“But I just want to ask an honest question here. If you are in a fight where the other person cannot beat you, how hard should you retaliate when they try to hurt you?”

Hard-Line Stances

Noah’s stance was a little more nuanced than many online, as he seemed to imply that Israel should have the ability to at least respond in some way to Hamas’ rocket strikes. Figures such as Bella Hadid didn’t agree. She painted the situation as more black and white, posting an image to Instagram that has one person asking if the conflict was over religion. The other person in the image responds, “They are not ‘fighting,’ Israelis are the oppressors and Palestinians are the oppressed and the situation is about anything but religion.”

That post has led others to use the same format to argue that Bella’s take is a reductionist argument that leaves out any context about the situation that is far more complex than it portrays.

For example, many noted that Bella discounts the importance of religion in the conflict, even though it’s always been a pillar and facet of identity that has helped fuel it. Her sister Gigi also posted about what’s going on, advocating that people look at this from the lens of human rights, as Israel has long been accused of being a de facto apartheid state that unfairly treats Palestinians.

Then there were those like Rihanna who took a “middle-of-the-road” approach. She wrote, “My heart is breaking with the violence I’m seeing displayed between Israel and Palestine!”

“I can’t bare to see it! Innocent Israeli and Palestinian children are hiding in bomb shelters…. There needs to be some kind of resolve! WE are sadly watching innocent people fall victim to notions by government and extremists, and this cycle needs to be broken!”

Pro-Palestinian users were quick to jump at her post, writing things like, “rihanna is giving such “all lives matter energy.” I’m disappointed. It’s not a conflict!! It’s one sided.”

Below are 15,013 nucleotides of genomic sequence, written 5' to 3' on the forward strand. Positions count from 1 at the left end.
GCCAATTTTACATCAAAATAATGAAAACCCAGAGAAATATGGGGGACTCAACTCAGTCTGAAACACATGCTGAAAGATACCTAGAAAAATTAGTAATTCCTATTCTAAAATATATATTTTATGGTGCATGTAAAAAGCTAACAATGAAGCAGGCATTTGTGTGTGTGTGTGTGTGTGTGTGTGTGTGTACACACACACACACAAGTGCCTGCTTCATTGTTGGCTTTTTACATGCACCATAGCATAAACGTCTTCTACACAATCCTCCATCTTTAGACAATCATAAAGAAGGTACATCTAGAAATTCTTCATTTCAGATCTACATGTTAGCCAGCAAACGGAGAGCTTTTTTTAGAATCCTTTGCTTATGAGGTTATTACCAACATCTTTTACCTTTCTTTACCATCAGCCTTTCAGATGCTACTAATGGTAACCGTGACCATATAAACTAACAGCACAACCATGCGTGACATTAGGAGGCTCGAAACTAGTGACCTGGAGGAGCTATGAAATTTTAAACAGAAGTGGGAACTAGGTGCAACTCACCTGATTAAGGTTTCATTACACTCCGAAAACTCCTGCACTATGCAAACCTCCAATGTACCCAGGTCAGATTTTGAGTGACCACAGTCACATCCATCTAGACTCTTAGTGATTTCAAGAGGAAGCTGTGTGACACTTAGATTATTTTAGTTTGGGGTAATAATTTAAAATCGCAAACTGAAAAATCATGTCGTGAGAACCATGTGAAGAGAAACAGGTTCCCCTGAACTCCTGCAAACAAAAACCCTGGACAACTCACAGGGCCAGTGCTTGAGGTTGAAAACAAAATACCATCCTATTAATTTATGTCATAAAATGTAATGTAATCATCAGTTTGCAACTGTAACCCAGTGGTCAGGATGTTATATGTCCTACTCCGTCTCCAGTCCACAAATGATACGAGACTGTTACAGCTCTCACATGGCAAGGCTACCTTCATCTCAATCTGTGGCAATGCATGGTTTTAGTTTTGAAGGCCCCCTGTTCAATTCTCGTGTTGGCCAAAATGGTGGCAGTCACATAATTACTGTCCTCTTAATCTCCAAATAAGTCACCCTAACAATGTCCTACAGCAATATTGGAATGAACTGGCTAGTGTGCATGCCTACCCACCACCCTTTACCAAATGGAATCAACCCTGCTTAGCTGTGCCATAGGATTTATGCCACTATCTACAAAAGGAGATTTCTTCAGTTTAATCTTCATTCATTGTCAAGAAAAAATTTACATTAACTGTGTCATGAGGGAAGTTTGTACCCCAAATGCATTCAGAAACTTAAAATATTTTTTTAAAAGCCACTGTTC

As the outrage online continues, so does the fighting, with both Israel and Gaza firing at each other. There are reports that Israel is building up ground forces across from Gaza, and that the situation may escalate dramatically as at least three rockets were launched into Israel from southern Lebanon, a stronghold of the Islamist group Hezbollah.

See what others are saying: (Associated Press) (Al-Jazeera) (The Independent)

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Hamas and Israel Exchange Deadly Strikes Over Conflicts at Al-Aqsa Mosque and Sheikh Jarrah

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  • Tensions between Israel and Palestine have risen dramatically over the last month since Israel restricted access to al-Aqsa mosque, along with other religious and traditional sites during Ramadan, Islam’s holiest month.
  • On top of this, there are ongoing clashes in the Sheikh Jarrah neighborhood of East Jerusalem, where an Israeli court has ordered Palestinian families out of their homes despite a 1956 agreement that stated they could keep their homes after three years.
  • The two situations have jointly fueled weeks of massive protests in Jerusalem, leading to hundreds of injuries.
  • Hamas, which rules the Gaza Strip, issued an ultimatum to Israel to stop its actions. When the deadline passed Monday night, it launched over 400 rockets into Israel, which retaliated with its own airstrikes.

Actions at Al-Aqsa Mosque and Sheikh Jarrah Fuel Anger

Dozens were killed across Israel and the Gaza Strip between Monday and Tuesday after both sides conducted airstrikes over rising tensions between Israel and Palestinians in Jerusalem.